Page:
Many people who participated in a lively and engaging community forum convened last week by Community News Commons and focused on how well our city is designed for pedestrians, were pleased to see that a proposal to make Winnipeg more bike and pedestrian friendly clear its first hurdle at City Hall.
Pedestrian and Cycling Action Plan, a $330-million 20-year idea to encourage active transportation, was passed unanimously by a Public Works and Infrastructure Committee on Tuesday morning.
City councillor Jenny Gerbasi said it’s about time Winnipeg caught up to other cities.
“It’s time for the culture in this city to change and recognize that people need to have a choice in their modes of transportation,” she said.
Gerbasi’s support was echoed by pedestrian and cycling advocates who attended the meeting at city hall and who participated in last week’s Community News Commons forum focused on this issue.
“What’s Our Walk-ability” was held Thursday evening at the Winnipeg Free Press Cafe and featured a panel comprised of Beth McKechnie of the Green Action Centre‘s Workplace Commuter Options program; Matt Carreau, City Organizer of Jane’s Walk Winnipeg (May 1 + 2); urban planning grad student, Robert Galston, a writer and blogger who focuses on urban planning, design and history; and Shelagh Graham, the Healthy Built Environment Specialist with the Winnipeg Regional Health Authority.
A series of short, medium and long term initiatives have been proposed through the city’s pedestrian and cycling strategy.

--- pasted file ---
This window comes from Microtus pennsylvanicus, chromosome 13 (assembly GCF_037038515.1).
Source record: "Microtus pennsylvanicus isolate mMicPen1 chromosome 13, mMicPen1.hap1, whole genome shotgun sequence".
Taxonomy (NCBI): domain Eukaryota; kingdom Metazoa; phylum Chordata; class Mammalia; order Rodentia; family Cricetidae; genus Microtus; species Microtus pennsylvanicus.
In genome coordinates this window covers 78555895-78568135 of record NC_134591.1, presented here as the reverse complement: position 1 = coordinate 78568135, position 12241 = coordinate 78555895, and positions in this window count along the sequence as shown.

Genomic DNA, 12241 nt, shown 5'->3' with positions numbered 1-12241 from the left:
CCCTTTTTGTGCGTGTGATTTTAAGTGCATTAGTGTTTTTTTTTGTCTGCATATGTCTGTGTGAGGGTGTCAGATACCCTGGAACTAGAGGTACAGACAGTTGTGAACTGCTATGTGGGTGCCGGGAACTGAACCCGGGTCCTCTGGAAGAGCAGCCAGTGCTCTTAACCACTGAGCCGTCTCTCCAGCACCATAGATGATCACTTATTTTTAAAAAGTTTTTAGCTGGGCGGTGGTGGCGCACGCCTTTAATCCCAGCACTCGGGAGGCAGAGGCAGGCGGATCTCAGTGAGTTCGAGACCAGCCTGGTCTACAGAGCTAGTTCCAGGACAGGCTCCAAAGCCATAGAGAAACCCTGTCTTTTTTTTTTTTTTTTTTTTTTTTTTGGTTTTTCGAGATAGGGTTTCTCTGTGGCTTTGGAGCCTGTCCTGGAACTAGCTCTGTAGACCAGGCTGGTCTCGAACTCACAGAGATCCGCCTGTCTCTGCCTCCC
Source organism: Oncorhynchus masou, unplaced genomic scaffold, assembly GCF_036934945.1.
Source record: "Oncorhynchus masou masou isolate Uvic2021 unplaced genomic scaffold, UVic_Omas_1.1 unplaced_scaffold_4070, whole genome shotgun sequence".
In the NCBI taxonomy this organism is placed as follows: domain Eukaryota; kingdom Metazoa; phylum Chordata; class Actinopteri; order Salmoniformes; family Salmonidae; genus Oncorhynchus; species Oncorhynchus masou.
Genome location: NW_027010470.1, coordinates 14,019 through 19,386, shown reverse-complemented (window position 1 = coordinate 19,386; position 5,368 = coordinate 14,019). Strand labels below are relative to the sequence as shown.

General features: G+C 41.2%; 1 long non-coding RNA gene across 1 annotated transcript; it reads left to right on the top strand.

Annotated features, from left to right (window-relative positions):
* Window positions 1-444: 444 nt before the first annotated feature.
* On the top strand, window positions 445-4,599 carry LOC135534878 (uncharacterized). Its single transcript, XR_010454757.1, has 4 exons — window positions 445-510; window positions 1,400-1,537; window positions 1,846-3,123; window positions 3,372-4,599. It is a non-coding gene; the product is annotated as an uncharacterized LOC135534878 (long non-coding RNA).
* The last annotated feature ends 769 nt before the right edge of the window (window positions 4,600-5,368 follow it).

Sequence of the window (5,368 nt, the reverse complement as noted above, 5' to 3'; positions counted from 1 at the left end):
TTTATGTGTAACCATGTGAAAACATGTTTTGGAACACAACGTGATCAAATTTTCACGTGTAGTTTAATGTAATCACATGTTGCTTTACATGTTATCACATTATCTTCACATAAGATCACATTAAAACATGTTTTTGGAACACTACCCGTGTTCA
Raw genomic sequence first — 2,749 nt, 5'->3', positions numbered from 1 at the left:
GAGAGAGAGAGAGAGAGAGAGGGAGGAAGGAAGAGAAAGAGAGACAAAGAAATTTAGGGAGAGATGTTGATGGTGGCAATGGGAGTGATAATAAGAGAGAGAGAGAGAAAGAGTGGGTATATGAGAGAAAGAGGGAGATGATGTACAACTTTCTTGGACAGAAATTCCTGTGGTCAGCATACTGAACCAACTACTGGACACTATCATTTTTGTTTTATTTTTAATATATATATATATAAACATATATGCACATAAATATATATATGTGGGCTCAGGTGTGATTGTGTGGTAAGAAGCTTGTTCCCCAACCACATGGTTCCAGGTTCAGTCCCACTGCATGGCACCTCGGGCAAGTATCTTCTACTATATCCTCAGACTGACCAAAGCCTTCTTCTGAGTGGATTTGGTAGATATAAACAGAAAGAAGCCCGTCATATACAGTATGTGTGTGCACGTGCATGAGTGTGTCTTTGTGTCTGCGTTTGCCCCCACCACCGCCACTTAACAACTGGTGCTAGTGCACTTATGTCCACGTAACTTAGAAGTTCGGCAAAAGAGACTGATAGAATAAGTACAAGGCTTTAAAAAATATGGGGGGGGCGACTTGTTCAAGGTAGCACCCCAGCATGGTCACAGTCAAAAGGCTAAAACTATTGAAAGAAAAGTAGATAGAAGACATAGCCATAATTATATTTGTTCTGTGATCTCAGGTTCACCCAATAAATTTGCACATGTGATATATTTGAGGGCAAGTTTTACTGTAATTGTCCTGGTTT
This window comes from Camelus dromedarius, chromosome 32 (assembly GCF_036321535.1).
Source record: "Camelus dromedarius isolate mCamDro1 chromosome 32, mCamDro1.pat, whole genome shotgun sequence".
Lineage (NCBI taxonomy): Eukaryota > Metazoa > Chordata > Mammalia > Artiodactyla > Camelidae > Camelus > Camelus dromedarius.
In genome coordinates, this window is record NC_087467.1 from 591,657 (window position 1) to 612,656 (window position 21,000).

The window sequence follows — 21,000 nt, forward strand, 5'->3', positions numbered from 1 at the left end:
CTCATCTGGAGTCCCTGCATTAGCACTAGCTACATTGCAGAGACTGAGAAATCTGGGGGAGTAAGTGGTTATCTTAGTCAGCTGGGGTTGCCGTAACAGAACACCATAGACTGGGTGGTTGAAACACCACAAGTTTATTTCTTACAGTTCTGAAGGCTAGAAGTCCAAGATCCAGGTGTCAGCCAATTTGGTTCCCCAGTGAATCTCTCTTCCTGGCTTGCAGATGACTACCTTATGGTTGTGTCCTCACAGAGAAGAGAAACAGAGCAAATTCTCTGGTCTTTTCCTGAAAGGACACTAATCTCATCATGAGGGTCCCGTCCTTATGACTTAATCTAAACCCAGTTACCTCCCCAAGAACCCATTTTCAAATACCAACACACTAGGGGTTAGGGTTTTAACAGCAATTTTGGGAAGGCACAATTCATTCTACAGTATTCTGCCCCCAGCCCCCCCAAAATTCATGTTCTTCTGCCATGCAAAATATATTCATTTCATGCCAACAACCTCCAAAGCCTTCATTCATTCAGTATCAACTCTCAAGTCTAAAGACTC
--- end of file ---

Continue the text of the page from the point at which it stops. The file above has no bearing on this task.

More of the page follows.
“The City needs a road map to prioritize active transportation infrastructure, programs, and policy to support a growing and dynamic city,” said Kevin Nixon, who is Winnipeg’s Active Transportation Coordinator.
“It is evident that providing safe, convenient, accessible and well maintained pedestrian and cycling infrastructure is important to most Winnipeggers,” he said.
The plan to add various bike lanes and walkways throughout the city highlights the need to improve connectivity of the bicycle and sidewalk network and to look at removing barriers to connectivity.
Providing more parking for bikes, facilities to encourage cyclists to bike to work, and improving the maintenance of the city’s sidewalks and bicycle networks, were also mentioned as part of the city’s strategy.
All this is to be funded by the city’s yearly budget process over the next 20 years. Funds for specific projects will be approved by council through the Pedestrian and Cycling Action Plan.
Committee chair Janice Lukes, a former bike advocate before coming to city hall, said the plan is a first step to be followed by consultations with Winnipeggers, which she said have already begun.
The plan now moves to Executive Policy Committee and if it is passed, will go to a final vote at city council.